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spina bifida


Izzy Wheels has teamed up with Barbie to create four-limited edition wheelchair covers to celebrate the 60th anniversary of the global doll brand.

The company was created by Irish sisters Ailbhe and Izzy Keane in order to provide customised wheelchair spoke guards, and has gone from strength to strength since it's origin.

The sisters have said their new collaboration with Barbie is "a dream come true", according to RTE. The doll manufacturer launched a new range featuring dolls with disabilities.

Four UK-based fashion designers and artists created the wheel covers, which are available in sizing for any manual wheelchair and in a special Barbie-scale edition for the Barbie wheelchair doll.

Ailbhe said: "Our mission with Izzy Wheels is to challenge negative associations with wheelchairs and let users celebrate their individuality by personalising their source of independence.

"We want to show the world that wheelchairs can be so much more than a medical device, they can be a piece of artistic self-expression."


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Ailbhe added;

"Fashion and fun are at the heart of what we do, and we're thrilled to work with talented designers to pay homage to Barbie in her 60th year and celebrate dolls with even more diversity.

"This is a dream collaboration for us because Izzy and I were huge Barbie fans as little girls."

Izzy was born with Spina Bifida and is paralysed from her waist down, and the company began when Ailbhe designed wheelchair covers for her sister for an NCAD project.


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Izzy told RTE that she was over the moon at the idea of little girls and boys with disabilities having a realistic doll to play with;

"Having a Barbie in a wheelchair meant so much to me as a little girl, and I love that a whole new generation of kids with disabilities can play with a Barbie that represents them."

Izzy Wheels has been featured in some of the world's most noteworthy publications, including Vogue, Cosmopolitan and TechCrunch. 

Izzy and Ailbhe were also the first Irish people to be asked to take over Instagram's official account and were named in the Forbes '30 under 30' list of rising entrepreneurs.

The Barbie-inspired wheel covers are available on the Izzy Wheels website, whilst the Barbie with Wheelchair dolls are available from Irish and UK toy stores.

The covers are €139, with Annu Kilpeläinen, Hattie Stewart, Malika Favre and Art School designing the range. "If you can't stand up, stand out!", as the gals themselves say.

Feature image: Izzy Wheels/Instagram/@izzywheels


It’s the disease that most people have a vague notion of without, perhaps, fully understanding what exactly it entails.

Spina bifida: a relatively common condition which affects about one in every 1,000 children born in Ireland – one of the highest rates in the world.

And one woman who is acutely familiar with it is Co. Antrim-native Louise Boyd. She is the mother of seven-year-old Amy, and Sophie, four.

Sophie suffers from spina bifida, as well as hydrocephalus – which results in excessive fluid in the brain – and Arnold Chiari malformation; a defect in her cerebellum, the part of your brain that controls balance.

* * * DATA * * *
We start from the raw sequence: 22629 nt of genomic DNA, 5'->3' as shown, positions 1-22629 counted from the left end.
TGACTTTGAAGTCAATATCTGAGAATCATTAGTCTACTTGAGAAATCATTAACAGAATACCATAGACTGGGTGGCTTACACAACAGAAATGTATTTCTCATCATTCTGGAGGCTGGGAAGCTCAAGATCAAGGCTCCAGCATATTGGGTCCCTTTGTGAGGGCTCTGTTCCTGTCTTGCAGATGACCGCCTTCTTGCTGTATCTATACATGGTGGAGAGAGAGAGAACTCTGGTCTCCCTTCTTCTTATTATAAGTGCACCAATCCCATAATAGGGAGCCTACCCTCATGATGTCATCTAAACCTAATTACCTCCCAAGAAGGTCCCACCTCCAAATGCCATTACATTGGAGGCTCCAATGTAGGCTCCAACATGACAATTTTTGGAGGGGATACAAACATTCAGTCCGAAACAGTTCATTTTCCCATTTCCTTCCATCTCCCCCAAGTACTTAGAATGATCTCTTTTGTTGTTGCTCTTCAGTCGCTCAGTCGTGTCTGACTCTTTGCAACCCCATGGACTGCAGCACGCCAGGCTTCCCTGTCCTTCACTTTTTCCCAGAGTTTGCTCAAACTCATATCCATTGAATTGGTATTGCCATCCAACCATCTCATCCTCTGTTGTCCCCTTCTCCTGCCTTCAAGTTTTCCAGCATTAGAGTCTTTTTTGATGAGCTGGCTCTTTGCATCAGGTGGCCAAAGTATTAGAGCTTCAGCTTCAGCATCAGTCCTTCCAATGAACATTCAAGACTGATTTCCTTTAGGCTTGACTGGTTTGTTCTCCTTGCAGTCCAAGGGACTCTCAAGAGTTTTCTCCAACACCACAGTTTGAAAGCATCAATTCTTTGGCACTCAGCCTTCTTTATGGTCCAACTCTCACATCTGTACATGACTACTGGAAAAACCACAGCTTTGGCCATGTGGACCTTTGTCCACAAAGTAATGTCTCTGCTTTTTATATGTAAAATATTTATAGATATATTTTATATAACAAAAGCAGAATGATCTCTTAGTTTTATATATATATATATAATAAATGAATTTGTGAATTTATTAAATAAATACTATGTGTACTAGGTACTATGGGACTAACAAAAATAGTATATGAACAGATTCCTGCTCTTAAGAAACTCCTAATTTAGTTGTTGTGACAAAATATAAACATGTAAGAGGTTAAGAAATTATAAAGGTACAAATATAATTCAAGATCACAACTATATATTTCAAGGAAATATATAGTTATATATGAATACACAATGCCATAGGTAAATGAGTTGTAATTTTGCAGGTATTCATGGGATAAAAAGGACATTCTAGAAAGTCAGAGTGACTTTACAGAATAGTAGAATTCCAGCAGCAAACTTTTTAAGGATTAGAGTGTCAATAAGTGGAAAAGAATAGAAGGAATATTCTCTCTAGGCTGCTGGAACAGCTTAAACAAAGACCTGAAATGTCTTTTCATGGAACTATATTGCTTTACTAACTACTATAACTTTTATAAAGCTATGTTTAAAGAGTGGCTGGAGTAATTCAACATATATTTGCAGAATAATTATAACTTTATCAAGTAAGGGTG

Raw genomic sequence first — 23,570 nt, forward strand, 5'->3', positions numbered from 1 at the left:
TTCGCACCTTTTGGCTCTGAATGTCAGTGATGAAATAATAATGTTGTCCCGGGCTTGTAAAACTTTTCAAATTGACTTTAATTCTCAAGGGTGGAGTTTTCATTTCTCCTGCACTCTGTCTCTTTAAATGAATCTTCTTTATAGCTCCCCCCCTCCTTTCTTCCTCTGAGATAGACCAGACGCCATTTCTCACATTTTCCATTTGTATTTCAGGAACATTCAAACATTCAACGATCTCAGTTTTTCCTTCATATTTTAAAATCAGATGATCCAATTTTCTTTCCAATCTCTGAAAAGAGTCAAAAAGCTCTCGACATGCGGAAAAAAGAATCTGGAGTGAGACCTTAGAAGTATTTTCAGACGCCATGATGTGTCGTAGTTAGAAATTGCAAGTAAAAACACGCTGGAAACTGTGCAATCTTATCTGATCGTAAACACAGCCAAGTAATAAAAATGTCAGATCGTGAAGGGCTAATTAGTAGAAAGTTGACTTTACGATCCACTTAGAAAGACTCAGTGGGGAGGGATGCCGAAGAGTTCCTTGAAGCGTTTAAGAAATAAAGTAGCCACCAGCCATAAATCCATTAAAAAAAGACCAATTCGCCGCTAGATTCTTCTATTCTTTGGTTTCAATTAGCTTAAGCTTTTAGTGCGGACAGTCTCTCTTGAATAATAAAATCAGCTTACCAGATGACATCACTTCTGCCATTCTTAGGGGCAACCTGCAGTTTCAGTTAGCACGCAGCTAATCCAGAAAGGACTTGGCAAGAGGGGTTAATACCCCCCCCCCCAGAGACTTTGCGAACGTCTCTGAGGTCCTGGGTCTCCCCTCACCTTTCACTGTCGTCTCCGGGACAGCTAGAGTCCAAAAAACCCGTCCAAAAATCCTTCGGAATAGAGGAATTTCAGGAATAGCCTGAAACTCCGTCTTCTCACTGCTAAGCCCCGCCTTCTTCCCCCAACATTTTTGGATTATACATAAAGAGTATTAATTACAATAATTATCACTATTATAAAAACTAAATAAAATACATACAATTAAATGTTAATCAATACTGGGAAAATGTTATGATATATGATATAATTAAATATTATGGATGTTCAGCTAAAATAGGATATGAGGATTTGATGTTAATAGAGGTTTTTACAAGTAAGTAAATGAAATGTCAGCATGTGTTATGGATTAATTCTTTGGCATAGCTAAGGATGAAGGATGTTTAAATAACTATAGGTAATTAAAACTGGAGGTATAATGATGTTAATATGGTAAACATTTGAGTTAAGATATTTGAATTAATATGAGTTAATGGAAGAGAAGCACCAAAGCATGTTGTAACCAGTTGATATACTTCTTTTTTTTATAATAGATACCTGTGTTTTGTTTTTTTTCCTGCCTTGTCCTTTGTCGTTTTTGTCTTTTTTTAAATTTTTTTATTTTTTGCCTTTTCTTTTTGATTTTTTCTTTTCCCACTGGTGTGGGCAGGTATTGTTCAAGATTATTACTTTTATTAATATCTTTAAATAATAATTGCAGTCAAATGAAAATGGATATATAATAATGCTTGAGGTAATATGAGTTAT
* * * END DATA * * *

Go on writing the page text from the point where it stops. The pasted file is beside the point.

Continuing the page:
Her family knew in advance that she’d be born with health problems – because her spina bifida was discovered during Louise’s pregnancy, around the half-way point. Sophie had her first operation, the first of many she would endure, when she was just four hours old.

Louise explains: “Although Sophie can walk, she has issues with mobility and balancing, falls over quite a lot and has difficulty managing uneven ground, kerbs and steps and cannot walk for long distances.”

Sophie also needs to use nappies and a catheter for bladder and bowel problems, although she now only sees a specialist once a year for a check-up.

Louise, who didn't take folic acid initially but started taking it as soon as she found out she was pregnant, describes Sophie as a “lively, chatty little girl who is very sociable and loves dressing up and clothes and playing with her cousins and friends”.

The mother-of-two also admits that she had no real idea what spina bifida would mean for her family, adding that she was “shocked” when they were given the diagnosis.

She remains upbeat, however. “All in all I would say having a child with spina bifida has had a positive impact to our family – although it is difficult when your child cannot do the things other children can do, it has brought us a more positive perspective on life and what is important.

“Health and family are the most important things anything else is a bonus.”

Describing them as “an invaluable support,” Louise advises anyone who has had a spina bifida diagnosis to get in contact with SHINE (especially for those in Northern Ireland) or Spina Bifida Hydrocaphalus Ireland as soon as they feel ready. “Also try to contact other families who can share experiences and more often than not, alleviate your worries,” she adds.

Any woman planning a family, who is sexually active or of childbearing age needs to take the recommended dose of folic acid daily in order to reduce the risk of neural tube defects.

However, Louise adds: “If you do have a spina bifida diagnosis of your baby – don't panic, it is a long and winding road but a very rewarding one.”

At safefood, they don’t usually tell people to take supplements.That’s because if you eat healthy, you can generally get all the nutrients you need from food. There is one exception though – that’s folic acid for women who are sexually active and could become pregnant, even if you’re not planning to have a baby any time soon.

So make sure you take folic acid for three months before you become pregnancy and for the first three months of your pregnancy to help your baby’s spine and brain develop properly.

You can check out the facts here.